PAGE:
The creature's newly hatched first incarnation was based on a baby chick -- bony, scrawny, slimy and more freaky than cute, according to Frances-Moore. "The translucency, the softness, the wrinkles and bags -- we'd love to have had that on Gollum [from the "Lord of the Rings" trilogy], but it wasn't feasible at the time," he says.
Crusoe's second stage was called "the puppy" because of its friendly, playful inquisitiveness -- a combination of dog and seal. Next came the "awkward teenager" and then the full adult version.
To create Crusoe, Weta fashioned maquettes (3-D sculptures) based on Codd's renderings. "With both the infant and the adult, the initial sculptures looked way too reptilian," Russell says. "We added more flesh in the face, around the cheeks … The puppy creature's face was looking too much like a lamb and too cutesy. We had to add more angles, so it looked like something that could live underwater."
Next, the 3-D models were scanned so computer renderings could provide a blueprint for skeleton and muscle structure. From there, the animators could determine scale and the limitations of the character's movement. Visual effects supervisor Joe Letteri remembers when puppy Crusoe needed to fit into a bathtub. "Once we put him in the tub and saw how much room he needed to be able to flop around, we had to scale him down a little bit," he says. "At the size we thought he was going to be, he couldn't be as playful."
The Weta team observed animal behavior to create Crusoe's movements. "Even though this is a fanciful character, we wanted it to appear that it could be a real creature that could exist," says Frances-Moore. "We also made sure that through the different stages we were thinking about what was going on under the skin of the character, where he was coming from … especially in relation to Angus. That keeps the character consistent throughout even as it's changing."
Crusoe's physical design and movement wouldn't have been effective without a consistent personality. "The idea of Crusoe being hungry all the time was something we played with because it allowed us to motivate him. It helped explain why he was always getting into trouble," says visual effects supervisor Joe Letteri. But the designers didn't want to humanize the creature too much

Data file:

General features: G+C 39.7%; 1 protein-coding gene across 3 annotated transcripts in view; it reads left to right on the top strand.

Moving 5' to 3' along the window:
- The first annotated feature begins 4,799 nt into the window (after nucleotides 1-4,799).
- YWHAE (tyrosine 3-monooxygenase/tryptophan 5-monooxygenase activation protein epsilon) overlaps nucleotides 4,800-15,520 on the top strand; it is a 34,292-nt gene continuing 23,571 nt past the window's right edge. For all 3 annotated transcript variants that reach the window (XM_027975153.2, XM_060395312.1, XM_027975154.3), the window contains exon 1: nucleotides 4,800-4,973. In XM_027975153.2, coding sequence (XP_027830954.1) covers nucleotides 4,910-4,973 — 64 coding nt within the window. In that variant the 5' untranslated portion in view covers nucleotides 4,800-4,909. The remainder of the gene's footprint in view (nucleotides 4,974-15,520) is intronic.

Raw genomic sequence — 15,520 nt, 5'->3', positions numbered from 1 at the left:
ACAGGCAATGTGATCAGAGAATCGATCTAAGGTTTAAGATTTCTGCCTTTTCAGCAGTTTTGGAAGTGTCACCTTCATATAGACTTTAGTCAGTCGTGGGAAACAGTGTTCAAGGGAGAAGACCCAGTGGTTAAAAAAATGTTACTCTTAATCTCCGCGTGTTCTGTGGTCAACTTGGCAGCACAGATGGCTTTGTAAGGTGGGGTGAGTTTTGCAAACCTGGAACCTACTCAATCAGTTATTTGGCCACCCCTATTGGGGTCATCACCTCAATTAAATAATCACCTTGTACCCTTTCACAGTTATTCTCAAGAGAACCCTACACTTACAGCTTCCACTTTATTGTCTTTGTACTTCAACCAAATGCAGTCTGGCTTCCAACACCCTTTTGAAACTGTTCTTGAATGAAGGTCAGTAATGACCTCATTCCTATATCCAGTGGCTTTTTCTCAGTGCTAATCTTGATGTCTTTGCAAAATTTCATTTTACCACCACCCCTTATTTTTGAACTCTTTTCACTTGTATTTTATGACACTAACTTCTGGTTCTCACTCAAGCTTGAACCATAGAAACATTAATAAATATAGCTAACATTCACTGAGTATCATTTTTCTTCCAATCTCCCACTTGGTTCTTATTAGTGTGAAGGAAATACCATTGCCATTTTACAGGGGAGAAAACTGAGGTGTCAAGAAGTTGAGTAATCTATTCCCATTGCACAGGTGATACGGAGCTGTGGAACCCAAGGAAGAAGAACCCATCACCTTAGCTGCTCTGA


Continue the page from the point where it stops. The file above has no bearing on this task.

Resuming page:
-- otherwise, the audience might judge Crusoe like a human.
It was a delicate balance, and changes were made even in postproduction. "We made adjustments in the muscles around his eyes and the mouth so we could get those expressions that suggest a personality," says director Jay Russell. "We were tweaking that almost right up until the day we finished the film."
Crusoe's voice is a combination of real animal sounds compiled by sound designer David Whitehead, who recorded animal sounds at a zoo. "The infant sound is a terrier dog, tweaked around and sped up," says Russell. "Once we had the palette of sounds, we manipulated them to fit the personality of the scene."
Pre-visualization animation, a technique that has replaced storyboarding on many films, helped the filmmakers plot the action and develop Crusoe's personality. This was particularly important when Crusoe had to interact with his surroundings -- like water, his bulldog nemesis Churchill, and, of course, young Angus. It was the biggest challenge apart from Crusoe's physical evolution. Meanwhile, stand-ins were devised so the actors had something with which to interact. Alex Etel, who plays Angus, acted with silicon puppets -- and sometimes a tennis ball on a stick. Etel and the bulldog both had digital doubles, too.